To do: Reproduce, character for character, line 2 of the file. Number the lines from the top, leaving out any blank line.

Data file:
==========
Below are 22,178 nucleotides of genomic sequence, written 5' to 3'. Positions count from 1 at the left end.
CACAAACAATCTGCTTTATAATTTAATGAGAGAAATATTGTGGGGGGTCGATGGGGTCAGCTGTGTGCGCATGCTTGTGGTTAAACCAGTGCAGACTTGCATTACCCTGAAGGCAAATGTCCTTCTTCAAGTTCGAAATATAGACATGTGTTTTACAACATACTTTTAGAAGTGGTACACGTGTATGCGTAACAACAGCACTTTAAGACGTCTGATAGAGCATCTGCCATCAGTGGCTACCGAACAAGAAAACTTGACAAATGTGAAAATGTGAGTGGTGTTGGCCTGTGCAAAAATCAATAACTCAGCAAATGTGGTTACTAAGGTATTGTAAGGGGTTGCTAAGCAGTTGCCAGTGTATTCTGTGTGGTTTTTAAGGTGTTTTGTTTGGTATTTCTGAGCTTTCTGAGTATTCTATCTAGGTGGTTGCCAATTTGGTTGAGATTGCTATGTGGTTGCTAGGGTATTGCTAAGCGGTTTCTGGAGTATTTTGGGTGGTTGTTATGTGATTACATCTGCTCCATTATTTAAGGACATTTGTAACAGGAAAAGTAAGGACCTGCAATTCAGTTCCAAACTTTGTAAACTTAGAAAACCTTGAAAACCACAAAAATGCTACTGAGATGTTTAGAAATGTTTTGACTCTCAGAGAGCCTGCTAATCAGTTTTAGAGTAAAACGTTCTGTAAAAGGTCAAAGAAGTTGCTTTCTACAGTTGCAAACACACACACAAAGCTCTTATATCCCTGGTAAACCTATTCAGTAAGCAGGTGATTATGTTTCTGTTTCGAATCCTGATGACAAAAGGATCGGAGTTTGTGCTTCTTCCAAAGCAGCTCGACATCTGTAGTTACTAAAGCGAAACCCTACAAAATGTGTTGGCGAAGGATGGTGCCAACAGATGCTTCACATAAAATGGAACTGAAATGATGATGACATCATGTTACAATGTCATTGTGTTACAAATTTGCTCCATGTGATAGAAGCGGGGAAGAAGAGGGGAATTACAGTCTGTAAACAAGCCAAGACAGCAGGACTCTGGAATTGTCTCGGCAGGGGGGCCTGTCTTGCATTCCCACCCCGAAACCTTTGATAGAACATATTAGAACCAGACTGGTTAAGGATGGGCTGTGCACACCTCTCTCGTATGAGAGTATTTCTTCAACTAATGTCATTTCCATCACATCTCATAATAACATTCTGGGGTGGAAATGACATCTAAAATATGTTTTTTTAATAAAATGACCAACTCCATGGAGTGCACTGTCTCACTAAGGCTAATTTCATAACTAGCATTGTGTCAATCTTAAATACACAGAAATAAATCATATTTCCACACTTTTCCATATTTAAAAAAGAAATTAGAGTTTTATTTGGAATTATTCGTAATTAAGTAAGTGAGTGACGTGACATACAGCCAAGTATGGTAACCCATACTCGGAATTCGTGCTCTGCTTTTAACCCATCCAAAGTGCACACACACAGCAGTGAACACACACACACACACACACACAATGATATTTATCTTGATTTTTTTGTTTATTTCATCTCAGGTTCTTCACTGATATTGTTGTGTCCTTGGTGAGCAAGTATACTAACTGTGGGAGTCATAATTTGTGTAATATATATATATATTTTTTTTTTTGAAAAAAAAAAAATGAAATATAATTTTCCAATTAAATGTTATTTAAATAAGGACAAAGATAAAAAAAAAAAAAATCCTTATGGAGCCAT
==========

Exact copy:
CACAAACAATCTGCTTTATAATTTAATGAGAGAAATATTGTGGGGGGTCGATGGGGTCAGCTGTGTGCGCATGCTTGTGGTTAAACCAGTGCAGACTTGCATTACCCTGAAGGCAAATGTCCTTCTTCAAGTTCGAAATATAGACATGTGTTTTACAACATACTTTTAGAAGTGGTACACGTGTATGCGTAACAACAGCACTTTAAGACGTCTGATAGAGCATCTGCCATCAGTGGCTACCGAACAAGAAAACTTGACAAATGTGAAAATGTGAGTGGTGTTGGCCTGTGCAAAAATCAATAACTCAGCAAATGTGGTTACTAAGGTATTGTAAGGGGTTGCTAAGCAGTTGCCAGTGTATTCTGTGTGGTTTTTAAGGTGTTTTGTTTGGTATTTCTGAGCTTTCTGAGTATTCTATCTAGGTGGTTGCCAATTTGGTTGAGATTGCTATGTGGTTGCTAGGGTATTGCTAAGCGGTTTCTGGAGTATTTTGGGTGGTTGTTATGTGATTACATCTGCTCCATTATTTAAGGACATTTGTAACAGGAAAAGTAAGGACCTGCAATTCAGTTCCAAACTTTGTAAACTTAGAAAACCTTGAAAACCACAAAAATGCTACTGAGATGTTTAGAAATGTTTTGACTCTCAGAGAGCCTGCTAATCAGTTTTAGAGTAAAACGTTCTGTAAAAGGTCAAAGAAGTTGCTTTCTACAGTTGCAAACACACACACAAAGCTCTTATATCCCTGGTAAACCTATTCAGTAAGCAGGTGATTATGTTTCTGTTTCGAATCCTGATGACAAAAGGATCGGAGTTTGTGCTTCTTCCAAAGCAGCTCGACATCTGTAGTTACTAAAGCGAAACCCTACAAAATGTGTTGGCGAAGGATGGTGCCAACAGATGCTTCACATAAAATGGAACTGAAATGATGATGACATCATGTTACAATGTCATTGTGTTACAAATTTGCTCCATGTGATAGAAGCGGGGAAGAAGAGGGGAATTACAGTCTGTAAACAAGCCAAGACAGCAGGACTCTGGAATTGTCTCGGCAGGGGGGCCTGTCTTGCATTCCCACCCCGAAACCTTTGATAGAACATATTAGAACCAGACTGGTTAAGGATGGGCTGTGCACACCTCTCTCGTATGAGAGTATTTCTTCAACTAATGTCATTTCCATCACATCTCATAATAACATTCTGGGGTGGAAATGACATCTAAAATATGTTTTTTTAATAAAATGACCAACTCCATGGAGTGCACTGTCTCACTAAGGCTAATTTCATAACTAGCATTGTGTCAATCTTAAATACACAGAAATAAATCATATTTCCACACTTTTCCATATTTAAAAAAGAAATTAGAGTTTTATTTGGAATTATTCGTAATTAAGTAAGTGAGTGACGTGACATACAGCCAAGTATGGTAACCCATACTCGGAATTCGTGCTCTGCTTTTAACCCATCCAAAGTGCACACACACAGCAGTGAACACACACACACACACACACACAATGATATTTATCTTGATTTTTTTGTTTATTTCATCTCAGGTTCTTCACTGATATTGTTGTGTCCTTGGTGAGCAAGTATACTAACTGTGGGAGTCATAATTTGTGTAATATATATATATATTTTTTTTTTTGAAAAAAAAAAAATGAAATATAATTTTCCAATTAAATGTTATTTAAATAAGGACAAAGATAAAAAAAAAAAAAATCCTTATGGAGCCAT